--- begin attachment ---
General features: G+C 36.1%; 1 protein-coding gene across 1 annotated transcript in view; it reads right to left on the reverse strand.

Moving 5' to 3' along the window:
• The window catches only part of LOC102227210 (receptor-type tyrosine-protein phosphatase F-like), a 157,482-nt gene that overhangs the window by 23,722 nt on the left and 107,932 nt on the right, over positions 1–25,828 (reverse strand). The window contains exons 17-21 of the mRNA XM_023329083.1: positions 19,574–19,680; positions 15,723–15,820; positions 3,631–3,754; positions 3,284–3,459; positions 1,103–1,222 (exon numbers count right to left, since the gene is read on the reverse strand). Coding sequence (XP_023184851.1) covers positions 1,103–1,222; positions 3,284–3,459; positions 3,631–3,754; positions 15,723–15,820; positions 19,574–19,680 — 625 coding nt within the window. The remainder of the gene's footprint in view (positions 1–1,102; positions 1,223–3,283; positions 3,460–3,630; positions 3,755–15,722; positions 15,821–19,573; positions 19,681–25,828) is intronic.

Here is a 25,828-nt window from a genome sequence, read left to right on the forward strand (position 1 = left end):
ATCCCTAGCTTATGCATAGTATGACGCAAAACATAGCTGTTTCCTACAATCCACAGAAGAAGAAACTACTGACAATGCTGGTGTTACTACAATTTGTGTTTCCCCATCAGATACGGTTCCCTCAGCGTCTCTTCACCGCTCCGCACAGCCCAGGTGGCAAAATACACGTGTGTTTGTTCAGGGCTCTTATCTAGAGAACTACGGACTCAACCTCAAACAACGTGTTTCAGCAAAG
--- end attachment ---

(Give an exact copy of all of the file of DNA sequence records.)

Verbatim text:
General features: G+C 36.1%; 1 protein-coding gene across 1 annotated transcript in view; it reads right to left on the reverse strand.

Moving 5' to 3' along the window:
• The window catches only part of LOC102227210 (receptor-type tyrosine-protein phosphatase F-like), a 157,482-nt gene that overhangs the window by 23,722 nt on the left and 107,932 nt on the right, over positions 1–25,828 (reverse strand). The window contains exons 17-21 of the mRNA XM_023329083.1: positions 19,574–19,680; positions 15,723–15,820; positions 3,631–3,754; positions 3,284–3,459; positions 1,103–1,222 (exon numbers count right to left, since the gene is read on the reverse strand). Coding sequence (XP_023184851.1) covers positions 1,103–1,222; positions 3,284–3,459; positions 3,631–3,754; positions 15,723–15,820; positions 19,574–19,680 — 625 coding nt within the window. The remainder of the gene's footprint in view (positions 1–1,102; positions 1,223–3,283; positions 3,460–3,630; positions 3,755–15,722; positions 15,821–19,573; positions 19,681–25,828) is intronic.

Here is a 25,828-nt window from a genome sequence, read left to right on the forward strand (position 1 = left end):
ATCCCTAGCTTATGCATAGTATGACGCAAAACATAGCTGTTTCCTACAATCCACAGAAGAAGAAACTACTGACAATGCTGGTGTTACTACAATTTGTGTTTCCCCATCAGATACGGTTCCCTCAGCGTCTCTTCACCGCTCCGCACAGCCCAGGTGGCAAAATACACGTGTGTTTGTTCAGGGCTCTTATCTAGAGAACTACGGACTCAACCTCAAACAACGTGTTTCAGCAAAG